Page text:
Camilla, Queen of the Lost Empire

After I took a look at Jungle Comics #1 there was one character who stuck in my mind: Camilla, Queen of the Lost Empire. Credited to “CAW” (apparently this was an artist named C. A. Winters, but I can find little information about him online) the original strip was an imitation of H. Rider Haggard’s She that ended with the titular Camilla dead. But later issues not only revived Camilla, they eventually turned her from villainess to heroine. I decided to take a closer look at how the transformation took place…

The Camilla story in Jungle Comics #2 is still credited to CAW, but there are distinct stylistic differences. At first glance I wondered if a ghost artist was responsible; on closer inspection, I now suspect that CAW simply had a different inker. I wouldn’t be surprised if he had a different scriptwriter as well, as a number of changes have crept in to the story’s setting: Camilla is now described as a descendant of Genghis Khan rather than a Norsewoman, and her hidden city has suddenly become a science fiction world filled with hi-tech gizmos (bear in mind that, in the first story, the highest technology we saw was a souped-up lightning rod). There’s no explanation as to how Camilla and her city survived their destruction at the end of the previous story, but really, that’s just one of many inconsistencies.

The main character this time is Captain John Stanley, a jungle traveller who is attacked first by a “strange little rocket ship” and then by a band of blue-skinned men who carry advanced firearms. After being paralysed by “an electric radio beam” Stanley is taken to see Queen Camilla, who shows him around her city and reveals that it contains such valuable materials as “flexodium, a radium ray unknown to the outer world”. She offers Stanley the chance to rule alongside her as king; when he refuses, she is angered (“You shall die in one of our flexodium torpedoes hurled into space!”). The hero manages to destroy the city by sabotaging Camilla’s machine, but the queen herself survives.

Issue 3 undoes most of these changes. Camilla is again a descendent of Norsemen, ruling over Vikings rather than blue people, with nary a sci-fi gadget to be seen. Her costume is now a mixture of her first two appearances: she has a winged helmet from issue 1, plus a harem-style outfit from issue 2. The story also brings back John Dale and Ruth from the first adventure, who decide to return to the ruins of Camilla’s city. Camilla herself blames Ruth for its destruction; the story makes no reference to the fact that the city has now been destroyed twice.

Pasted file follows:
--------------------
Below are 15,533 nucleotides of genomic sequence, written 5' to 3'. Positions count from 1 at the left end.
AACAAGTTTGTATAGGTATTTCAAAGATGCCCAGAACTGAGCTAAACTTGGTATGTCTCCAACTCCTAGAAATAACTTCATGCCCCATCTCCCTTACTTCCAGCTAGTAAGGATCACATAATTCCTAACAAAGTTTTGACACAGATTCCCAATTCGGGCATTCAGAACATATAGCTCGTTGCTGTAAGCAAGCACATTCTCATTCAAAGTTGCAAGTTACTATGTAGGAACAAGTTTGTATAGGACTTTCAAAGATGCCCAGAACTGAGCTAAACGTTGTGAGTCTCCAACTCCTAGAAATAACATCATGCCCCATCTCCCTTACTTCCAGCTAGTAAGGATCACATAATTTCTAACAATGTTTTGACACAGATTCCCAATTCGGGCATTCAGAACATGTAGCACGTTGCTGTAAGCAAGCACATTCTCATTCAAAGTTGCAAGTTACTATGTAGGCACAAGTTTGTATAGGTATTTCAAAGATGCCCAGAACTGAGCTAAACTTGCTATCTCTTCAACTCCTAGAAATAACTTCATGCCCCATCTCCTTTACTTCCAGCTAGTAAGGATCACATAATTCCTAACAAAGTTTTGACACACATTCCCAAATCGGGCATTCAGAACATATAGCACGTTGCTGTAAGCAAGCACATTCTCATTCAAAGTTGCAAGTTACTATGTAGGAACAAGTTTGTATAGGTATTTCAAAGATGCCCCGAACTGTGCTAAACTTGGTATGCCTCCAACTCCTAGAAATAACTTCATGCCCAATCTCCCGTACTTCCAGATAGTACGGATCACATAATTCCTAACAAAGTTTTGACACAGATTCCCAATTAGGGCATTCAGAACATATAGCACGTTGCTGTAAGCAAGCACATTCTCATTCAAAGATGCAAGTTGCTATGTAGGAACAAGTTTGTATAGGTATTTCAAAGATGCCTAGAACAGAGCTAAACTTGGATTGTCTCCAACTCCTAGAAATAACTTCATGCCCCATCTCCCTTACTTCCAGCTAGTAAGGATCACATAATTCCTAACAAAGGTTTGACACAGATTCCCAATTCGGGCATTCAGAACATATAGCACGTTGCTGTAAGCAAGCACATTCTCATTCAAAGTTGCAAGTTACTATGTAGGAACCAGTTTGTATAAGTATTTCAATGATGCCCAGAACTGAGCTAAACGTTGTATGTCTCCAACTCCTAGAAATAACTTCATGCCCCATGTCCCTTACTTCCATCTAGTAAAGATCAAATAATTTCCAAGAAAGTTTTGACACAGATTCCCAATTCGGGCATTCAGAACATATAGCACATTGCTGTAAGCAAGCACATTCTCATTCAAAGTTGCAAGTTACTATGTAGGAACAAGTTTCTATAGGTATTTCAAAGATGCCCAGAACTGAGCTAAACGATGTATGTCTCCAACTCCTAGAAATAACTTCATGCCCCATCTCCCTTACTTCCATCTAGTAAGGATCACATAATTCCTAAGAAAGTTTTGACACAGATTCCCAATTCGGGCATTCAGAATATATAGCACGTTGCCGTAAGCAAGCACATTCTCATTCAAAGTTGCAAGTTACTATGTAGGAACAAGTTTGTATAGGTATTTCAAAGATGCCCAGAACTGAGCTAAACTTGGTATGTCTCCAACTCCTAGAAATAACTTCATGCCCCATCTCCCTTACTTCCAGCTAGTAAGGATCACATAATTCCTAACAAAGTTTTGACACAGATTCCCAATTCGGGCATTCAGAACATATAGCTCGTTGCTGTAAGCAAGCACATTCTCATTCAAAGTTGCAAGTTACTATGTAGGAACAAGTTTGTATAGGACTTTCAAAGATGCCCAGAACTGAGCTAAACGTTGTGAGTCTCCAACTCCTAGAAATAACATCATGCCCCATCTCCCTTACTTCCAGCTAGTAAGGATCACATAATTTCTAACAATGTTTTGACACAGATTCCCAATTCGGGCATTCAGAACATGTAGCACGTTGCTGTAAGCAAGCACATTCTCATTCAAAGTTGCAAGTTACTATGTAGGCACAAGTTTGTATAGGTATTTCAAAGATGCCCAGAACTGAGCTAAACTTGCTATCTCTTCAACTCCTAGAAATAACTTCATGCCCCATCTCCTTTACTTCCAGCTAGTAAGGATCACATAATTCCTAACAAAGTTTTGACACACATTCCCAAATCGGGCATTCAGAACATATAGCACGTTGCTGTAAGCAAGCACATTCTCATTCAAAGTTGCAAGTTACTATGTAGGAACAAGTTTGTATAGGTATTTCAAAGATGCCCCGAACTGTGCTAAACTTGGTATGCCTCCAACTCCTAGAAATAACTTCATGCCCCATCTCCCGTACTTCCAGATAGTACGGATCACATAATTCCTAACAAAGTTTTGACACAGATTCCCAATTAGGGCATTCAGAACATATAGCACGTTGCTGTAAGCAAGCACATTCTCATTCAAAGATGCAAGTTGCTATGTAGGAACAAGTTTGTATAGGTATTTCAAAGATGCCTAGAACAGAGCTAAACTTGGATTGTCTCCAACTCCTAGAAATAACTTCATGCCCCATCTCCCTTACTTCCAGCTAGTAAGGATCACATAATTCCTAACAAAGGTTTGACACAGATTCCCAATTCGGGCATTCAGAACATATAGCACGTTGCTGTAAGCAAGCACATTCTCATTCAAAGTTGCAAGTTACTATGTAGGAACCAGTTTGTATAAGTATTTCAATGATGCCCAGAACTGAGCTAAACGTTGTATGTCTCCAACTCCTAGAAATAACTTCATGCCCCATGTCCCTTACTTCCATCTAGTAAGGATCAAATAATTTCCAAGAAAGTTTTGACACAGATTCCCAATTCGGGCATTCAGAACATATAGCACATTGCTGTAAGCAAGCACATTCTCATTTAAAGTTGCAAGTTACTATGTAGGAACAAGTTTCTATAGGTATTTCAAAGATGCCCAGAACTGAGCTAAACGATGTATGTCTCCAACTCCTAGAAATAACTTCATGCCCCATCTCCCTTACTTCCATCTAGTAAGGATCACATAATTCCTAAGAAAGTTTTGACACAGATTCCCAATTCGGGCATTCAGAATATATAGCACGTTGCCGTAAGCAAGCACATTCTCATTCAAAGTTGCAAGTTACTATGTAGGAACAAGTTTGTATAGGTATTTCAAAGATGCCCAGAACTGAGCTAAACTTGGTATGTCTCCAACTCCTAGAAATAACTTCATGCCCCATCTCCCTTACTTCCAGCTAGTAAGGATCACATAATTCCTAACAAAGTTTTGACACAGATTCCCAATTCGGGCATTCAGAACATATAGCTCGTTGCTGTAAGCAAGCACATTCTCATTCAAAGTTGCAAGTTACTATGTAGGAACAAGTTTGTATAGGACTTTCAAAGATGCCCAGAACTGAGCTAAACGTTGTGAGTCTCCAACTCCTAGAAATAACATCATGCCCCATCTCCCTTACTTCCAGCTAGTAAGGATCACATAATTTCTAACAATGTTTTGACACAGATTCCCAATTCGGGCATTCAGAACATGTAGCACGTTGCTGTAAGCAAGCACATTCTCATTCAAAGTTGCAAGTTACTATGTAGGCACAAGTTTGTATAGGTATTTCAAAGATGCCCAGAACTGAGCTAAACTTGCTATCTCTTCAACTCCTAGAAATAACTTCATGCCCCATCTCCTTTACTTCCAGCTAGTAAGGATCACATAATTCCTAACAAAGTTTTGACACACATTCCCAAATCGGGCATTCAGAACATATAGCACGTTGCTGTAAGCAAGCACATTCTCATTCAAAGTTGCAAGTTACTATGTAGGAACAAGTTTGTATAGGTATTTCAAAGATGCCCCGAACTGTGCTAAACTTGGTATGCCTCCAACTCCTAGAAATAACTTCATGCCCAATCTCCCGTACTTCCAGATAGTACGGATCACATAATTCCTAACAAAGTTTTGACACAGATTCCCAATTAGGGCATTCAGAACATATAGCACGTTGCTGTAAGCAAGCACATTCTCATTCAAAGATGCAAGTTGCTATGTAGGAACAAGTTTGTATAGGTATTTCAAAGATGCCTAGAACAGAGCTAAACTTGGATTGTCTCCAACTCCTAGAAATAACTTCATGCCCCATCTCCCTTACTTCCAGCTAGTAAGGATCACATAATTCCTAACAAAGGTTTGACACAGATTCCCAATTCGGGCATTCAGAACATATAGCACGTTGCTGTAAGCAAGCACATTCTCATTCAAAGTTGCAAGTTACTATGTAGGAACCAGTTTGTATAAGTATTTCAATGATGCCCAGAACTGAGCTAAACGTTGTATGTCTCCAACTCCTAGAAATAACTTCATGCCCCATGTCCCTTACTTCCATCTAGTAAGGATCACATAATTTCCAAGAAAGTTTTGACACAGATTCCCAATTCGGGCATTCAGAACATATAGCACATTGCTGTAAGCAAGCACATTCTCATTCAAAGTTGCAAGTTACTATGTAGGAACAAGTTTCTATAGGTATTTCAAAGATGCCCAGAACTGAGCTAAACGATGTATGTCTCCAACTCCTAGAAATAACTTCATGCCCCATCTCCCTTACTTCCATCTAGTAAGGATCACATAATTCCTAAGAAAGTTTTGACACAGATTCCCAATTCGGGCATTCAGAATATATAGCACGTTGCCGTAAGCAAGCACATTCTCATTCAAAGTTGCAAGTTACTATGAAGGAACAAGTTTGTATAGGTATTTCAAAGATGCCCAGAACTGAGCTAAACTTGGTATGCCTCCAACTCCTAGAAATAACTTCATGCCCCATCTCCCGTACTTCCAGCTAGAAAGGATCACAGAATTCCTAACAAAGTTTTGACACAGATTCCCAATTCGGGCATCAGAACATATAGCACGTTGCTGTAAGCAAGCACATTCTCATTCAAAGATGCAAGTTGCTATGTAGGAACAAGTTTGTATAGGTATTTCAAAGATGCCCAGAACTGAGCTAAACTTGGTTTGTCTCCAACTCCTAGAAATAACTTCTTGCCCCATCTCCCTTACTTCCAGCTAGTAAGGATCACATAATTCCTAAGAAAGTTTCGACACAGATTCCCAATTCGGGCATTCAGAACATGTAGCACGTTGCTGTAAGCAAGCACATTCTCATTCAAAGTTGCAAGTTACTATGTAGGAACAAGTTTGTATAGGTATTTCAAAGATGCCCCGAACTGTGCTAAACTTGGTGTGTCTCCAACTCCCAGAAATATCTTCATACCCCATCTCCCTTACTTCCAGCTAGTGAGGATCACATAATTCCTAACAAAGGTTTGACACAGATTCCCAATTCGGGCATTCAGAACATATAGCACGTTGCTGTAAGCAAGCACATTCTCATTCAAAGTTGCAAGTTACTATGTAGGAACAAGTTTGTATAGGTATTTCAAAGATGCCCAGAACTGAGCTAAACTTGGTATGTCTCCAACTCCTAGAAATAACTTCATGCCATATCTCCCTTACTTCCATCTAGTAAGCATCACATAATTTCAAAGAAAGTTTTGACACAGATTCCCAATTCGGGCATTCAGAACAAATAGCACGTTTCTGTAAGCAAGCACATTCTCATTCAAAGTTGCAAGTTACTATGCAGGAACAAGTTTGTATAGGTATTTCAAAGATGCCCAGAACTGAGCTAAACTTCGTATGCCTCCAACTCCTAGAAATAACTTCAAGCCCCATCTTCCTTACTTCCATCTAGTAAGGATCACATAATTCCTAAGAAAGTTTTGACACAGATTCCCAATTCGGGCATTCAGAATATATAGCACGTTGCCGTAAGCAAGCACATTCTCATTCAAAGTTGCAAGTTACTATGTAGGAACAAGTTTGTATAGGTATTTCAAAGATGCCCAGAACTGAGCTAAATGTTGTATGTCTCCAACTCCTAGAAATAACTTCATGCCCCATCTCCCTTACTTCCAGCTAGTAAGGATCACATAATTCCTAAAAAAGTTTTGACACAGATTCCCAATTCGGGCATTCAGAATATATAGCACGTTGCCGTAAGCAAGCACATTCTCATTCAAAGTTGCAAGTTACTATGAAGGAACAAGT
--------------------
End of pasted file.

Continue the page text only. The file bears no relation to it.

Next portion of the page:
But this time, we see the city being rebuilt: teaming up with an aged magician, Camilla climbs into a funeral pure and offers herself as a flaming sacrifice to the god Bal (who seems to have replaced Thor as her deity of choice). The city is restored, and Camilla – whose sacrifice was apparently not fatal – again rules as queen. Once the explorers arrive, Camilla orders Ruth thrown into a blue spring (“The blue bath has the power to take away youth, just as my other spring holds the power of eternal life!”) Ruth ages rapidly, but Jon saves her by giving her a drink from the spring of eternal youth. Then, just as he did in the first story, Jon throws a burning torch into the spring of youth; after that, he leaves Camilla to die.

The story in issue 4 picks up where the previous tale left off. Camilla knows that her eternal youth is gone and loses the trust of her subjects, whose rebellions she attempts to quash (“Flay them alive in the torture pit!”) but is nonetheless driven out of the lost city by angry commoners. Outside she meets Jon and Ruith, and “calls upon the gods to transform Jon into a mass of ice”. This turns out to be blackmail: she explains to Ruth that the only way to cure Jon is by finding a new spring of eternal youth. Ruth pays some helpful natives who point her in the right direction, and Jon is cured in time to deal with a nasty purple snake that guards the spring.
After taking a dip herself, Camilla is not only rejuvenated but changed on the inside as well: she vows that she has forsaken her old cruelty. The people of the lost city gladly place her back on the throne, and she allows Jon and Ruth to depart on good terms.

Issue 5 sees a change in creative team, with the strip now credited to “Ted Carter” (apparently the artist was actually Bob Powell). We are told that Camilla has ruled her lost queendom “for three years in perfect peace and harmony” until it was troubled by a foe: Thorgson, a Viking warrior who claims to the rightful ruler. “I will prove him wrong by matching him in a display of supernatural powers”, boasts Camilla. The conflict quickly turns violent, with Camilla stabbing Thorgson, after which she is confronted with his army (which consists of Africans dressed as Vikings). Camilla fights them off using electric generators, a return to the sci-fi aspect seen in issue 2; once subdued, they join her personal army.

The story ends by introducing the scheming Count Knuten, who plots to overthrow Camilla. In issue 6 he recruits the deaf hunchback Caredodo (clearly based on Charles Laughton’s Quasimodo) to assassinate the queen, only for the two to end up as allies in a battle against a race of ape-men. Things get even stranger in issue 7, where Camilla and Caredodo confront Satan himself – depicted as a two-headed ogre – and also meet a more conventionally devilish Mephistopheles, before Caredodo is transformed into the tall, handsome Sir Champion by the Angel of Faith.

I could go on, but you get the picture. Evidently the creators of the Carmilla strip saw the limitations of making her a villain whose city is destroyed each issue, and made her the hero of the story. Ironically, the story formula remained much the same: every month, Camilla had to defend her throne from attempts at overthrow.

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